Today is the third and final part of Bill Wagner's Washington Ballparks. These three are the more familiar RFK Stadium and Griffith Stadium, and the lesser known American League Park.
As a concluding thought, I'll add that if you've been confused about the number of ballparks and their names, join the club. I thought I knew a little about this subject. But if that is the case, why is my copy of Green Cathedrals so worn out?
American League Park: Trinidad, Florida Avenue and Bladensburg Road NE.
With Washington joining the upstart and rival American League in 1901 and the National League still holding the lease on National Park, the Senators club built a park on land leased from the Washington Brick Machine Company. Again, as with most of the early parks in Washington, it was a small ballpark, this one with a single-deck, wooden grandstand and simple bleachers extending down the line to just past the infield. Nothing fancy. Nothing ornate. Just functional. It lasted until the end of the 1903 season, when a peace agreement between the two leagues allowed the Senators to move back to the National Park site, hauling much of American League Park's lumber with them for supplies.
National Park and Griffith Stadium. Florida and 7th Street NE.
This is the legendary field of Washington--so far. Here it was that Washington had its first major league team that finished with a winning record (1912), all the rest from 1871 to 1911 having posted losing records. Here it was also that the Senators won their only World Series in 1924 and competed for a second in 1933. And it was here that the first true classic-era ballpark in Washington developed. This took some time, however, for at first what became Griffith Stadium in 1920 was much like the rest of Washington's early ballparks, a single-decked wooden grandstand and open wooden bleachers, seating, all told, 10,000. A fire in the spring of 1911 leveled that structure, and new, larger concrete and steel structure replaced it. The new park boasted a double-decked grandstand and a large concrete open bleacher in left and a 30-foot wall in right. Most of the changes developed over the next decade; a second deck, higher that that of the grandstand, was added to the stands beyond first and third. On average it sat about 25,000, though 34,000 jammed in for the 1924 Series. The Senators remained here until 1960, when the Griffiths moved them to Minnesota. Washington wasn't out of the league long, however, receiving an expansion team for 1961. Griffith was used for one more season, then sat empty until it was demolished in 1965 and the land purchased by Howard University Hospital.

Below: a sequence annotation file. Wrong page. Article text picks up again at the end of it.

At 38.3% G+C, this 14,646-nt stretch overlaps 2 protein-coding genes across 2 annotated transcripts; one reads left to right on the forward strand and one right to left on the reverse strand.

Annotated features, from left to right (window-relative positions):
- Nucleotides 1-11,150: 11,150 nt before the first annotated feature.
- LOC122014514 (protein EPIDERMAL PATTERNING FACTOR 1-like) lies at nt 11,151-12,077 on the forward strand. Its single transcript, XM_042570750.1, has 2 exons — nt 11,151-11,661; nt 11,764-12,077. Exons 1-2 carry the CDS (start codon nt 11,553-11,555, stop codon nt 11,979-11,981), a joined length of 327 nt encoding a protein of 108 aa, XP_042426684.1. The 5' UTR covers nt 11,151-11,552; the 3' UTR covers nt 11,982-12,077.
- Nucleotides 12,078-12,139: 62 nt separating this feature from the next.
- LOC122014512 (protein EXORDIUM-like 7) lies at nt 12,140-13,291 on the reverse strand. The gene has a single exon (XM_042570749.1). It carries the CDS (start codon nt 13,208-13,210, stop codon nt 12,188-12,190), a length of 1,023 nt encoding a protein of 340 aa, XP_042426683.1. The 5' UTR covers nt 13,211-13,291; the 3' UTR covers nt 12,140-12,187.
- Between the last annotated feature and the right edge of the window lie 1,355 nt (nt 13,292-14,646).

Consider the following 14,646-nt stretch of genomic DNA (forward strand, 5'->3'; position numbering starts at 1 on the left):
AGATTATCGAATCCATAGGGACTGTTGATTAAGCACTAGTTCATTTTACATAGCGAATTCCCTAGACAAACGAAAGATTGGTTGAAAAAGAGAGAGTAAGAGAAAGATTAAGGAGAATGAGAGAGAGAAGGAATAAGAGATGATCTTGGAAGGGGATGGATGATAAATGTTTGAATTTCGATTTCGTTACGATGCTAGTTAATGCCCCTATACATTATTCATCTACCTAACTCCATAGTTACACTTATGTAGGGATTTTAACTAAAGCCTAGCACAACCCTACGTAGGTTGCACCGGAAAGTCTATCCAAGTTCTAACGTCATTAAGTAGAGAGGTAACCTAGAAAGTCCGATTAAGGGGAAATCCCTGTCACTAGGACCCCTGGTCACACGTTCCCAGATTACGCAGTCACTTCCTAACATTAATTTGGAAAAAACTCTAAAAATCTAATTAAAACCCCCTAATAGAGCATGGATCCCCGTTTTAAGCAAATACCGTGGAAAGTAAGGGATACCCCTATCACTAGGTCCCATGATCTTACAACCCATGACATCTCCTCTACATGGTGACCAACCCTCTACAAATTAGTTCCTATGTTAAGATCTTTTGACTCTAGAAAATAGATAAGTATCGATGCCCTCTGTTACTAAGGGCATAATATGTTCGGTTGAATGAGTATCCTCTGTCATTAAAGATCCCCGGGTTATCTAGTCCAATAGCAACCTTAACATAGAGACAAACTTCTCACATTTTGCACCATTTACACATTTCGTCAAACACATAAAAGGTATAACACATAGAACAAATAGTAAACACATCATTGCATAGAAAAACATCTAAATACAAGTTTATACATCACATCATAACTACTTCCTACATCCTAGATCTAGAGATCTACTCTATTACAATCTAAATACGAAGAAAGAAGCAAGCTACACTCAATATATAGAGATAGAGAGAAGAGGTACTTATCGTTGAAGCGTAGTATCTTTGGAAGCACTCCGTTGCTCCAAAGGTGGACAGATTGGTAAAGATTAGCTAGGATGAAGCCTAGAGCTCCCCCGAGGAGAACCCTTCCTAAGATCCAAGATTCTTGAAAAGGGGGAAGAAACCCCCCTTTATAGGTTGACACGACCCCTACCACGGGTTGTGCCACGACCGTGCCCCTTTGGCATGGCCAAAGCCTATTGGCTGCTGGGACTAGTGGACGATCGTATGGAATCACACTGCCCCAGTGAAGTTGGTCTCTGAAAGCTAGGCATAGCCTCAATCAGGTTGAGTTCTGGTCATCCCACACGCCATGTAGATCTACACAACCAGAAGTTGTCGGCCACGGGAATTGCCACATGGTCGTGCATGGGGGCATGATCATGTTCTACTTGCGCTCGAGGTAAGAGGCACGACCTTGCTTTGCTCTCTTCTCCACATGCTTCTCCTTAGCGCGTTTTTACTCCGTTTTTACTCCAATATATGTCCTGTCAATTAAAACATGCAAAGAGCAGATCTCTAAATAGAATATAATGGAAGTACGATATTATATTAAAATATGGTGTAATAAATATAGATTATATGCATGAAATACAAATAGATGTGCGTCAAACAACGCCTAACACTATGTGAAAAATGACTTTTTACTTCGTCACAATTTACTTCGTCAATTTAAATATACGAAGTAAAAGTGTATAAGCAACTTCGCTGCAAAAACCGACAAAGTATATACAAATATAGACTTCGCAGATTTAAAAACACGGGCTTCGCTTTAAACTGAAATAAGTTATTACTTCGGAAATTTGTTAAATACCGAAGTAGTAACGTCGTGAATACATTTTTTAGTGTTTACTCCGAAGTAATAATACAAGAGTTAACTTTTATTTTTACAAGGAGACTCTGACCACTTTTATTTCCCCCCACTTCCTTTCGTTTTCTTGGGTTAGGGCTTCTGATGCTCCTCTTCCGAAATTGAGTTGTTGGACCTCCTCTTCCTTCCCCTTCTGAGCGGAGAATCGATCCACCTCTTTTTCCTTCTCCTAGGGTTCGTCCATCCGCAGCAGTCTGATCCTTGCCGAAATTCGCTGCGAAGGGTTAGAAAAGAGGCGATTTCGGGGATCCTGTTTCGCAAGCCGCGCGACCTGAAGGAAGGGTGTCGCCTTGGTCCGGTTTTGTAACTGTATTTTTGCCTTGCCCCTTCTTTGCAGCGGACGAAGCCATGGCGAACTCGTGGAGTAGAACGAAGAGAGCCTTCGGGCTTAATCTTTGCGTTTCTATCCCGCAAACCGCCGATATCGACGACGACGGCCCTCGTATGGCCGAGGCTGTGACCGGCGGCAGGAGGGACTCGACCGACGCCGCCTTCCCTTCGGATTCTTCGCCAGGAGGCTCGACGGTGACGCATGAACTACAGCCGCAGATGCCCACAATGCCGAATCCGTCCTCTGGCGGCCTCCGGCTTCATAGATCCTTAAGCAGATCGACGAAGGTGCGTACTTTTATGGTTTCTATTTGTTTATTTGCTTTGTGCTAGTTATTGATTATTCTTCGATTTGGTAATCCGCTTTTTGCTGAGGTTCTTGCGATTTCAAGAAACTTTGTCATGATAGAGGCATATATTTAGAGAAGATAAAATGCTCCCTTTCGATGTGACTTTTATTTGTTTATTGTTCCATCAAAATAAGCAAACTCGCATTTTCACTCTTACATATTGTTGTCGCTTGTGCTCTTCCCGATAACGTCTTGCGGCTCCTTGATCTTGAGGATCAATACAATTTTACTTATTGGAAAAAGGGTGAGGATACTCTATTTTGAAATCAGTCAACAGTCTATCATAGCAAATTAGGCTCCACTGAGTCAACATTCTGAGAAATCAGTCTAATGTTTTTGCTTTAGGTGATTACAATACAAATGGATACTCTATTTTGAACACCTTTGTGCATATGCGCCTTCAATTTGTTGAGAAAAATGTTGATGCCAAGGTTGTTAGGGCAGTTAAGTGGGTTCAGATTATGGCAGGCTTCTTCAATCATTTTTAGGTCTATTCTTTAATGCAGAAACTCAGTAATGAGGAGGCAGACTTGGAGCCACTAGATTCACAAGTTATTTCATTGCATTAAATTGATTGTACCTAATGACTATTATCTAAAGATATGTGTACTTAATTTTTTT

Washington Sports Stadium or Robert F. Kennedy Stadium. 22nd, Independence Avenue, E Capitol Street and C Street NE.
While Washington's new club was playing the final year at Griffith, the city was constructing one of the early multi-purpose stadium ballparks. Opened in 1962 and seating between 45 and 50,000, totally enclosed and of two-decks (though there was now lower deck in the outfield) topped with a distinctive wavy roof line, RFK hosted the Senators from 1961 to 1971 and the Nationals from 2004 to 2007.
And now the journey has reached Nationals Park.